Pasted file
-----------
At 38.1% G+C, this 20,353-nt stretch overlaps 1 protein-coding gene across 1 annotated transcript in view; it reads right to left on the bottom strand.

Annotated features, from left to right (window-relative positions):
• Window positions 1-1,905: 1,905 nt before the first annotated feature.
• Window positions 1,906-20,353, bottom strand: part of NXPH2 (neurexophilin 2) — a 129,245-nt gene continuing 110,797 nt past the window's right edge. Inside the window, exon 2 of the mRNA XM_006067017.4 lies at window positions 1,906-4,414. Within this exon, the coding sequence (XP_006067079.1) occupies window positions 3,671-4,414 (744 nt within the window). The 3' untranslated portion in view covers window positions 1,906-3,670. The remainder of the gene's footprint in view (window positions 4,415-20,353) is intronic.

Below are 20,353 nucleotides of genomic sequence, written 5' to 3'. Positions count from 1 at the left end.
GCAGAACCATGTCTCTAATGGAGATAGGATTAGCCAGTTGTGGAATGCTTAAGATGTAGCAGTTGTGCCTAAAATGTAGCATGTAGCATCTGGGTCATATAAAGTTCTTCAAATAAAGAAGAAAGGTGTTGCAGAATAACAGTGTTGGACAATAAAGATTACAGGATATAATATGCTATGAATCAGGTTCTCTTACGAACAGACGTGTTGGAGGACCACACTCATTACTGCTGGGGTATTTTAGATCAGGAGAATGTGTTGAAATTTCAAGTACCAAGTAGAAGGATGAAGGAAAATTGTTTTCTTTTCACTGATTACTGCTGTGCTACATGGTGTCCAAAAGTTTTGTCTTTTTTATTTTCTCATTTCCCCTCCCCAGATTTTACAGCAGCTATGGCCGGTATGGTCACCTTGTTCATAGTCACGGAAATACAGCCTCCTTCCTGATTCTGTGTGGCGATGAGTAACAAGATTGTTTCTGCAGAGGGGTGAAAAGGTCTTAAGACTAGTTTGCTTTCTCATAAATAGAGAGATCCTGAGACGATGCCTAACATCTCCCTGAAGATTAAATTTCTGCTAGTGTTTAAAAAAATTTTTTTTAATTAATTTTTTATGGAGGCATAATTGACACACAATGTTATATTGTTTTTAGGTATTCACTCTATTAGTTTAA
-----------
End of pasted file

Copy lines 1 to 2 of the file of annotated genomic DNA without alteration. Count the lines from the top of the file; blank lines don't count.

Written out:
At 38.1% G+C, this 20,353-nt stretch overlaps 1 protein-coding gene across 1 annotated transcript in view; it reads right to left on the bottom strand.

Annotated features, from left to right (window-relative positions):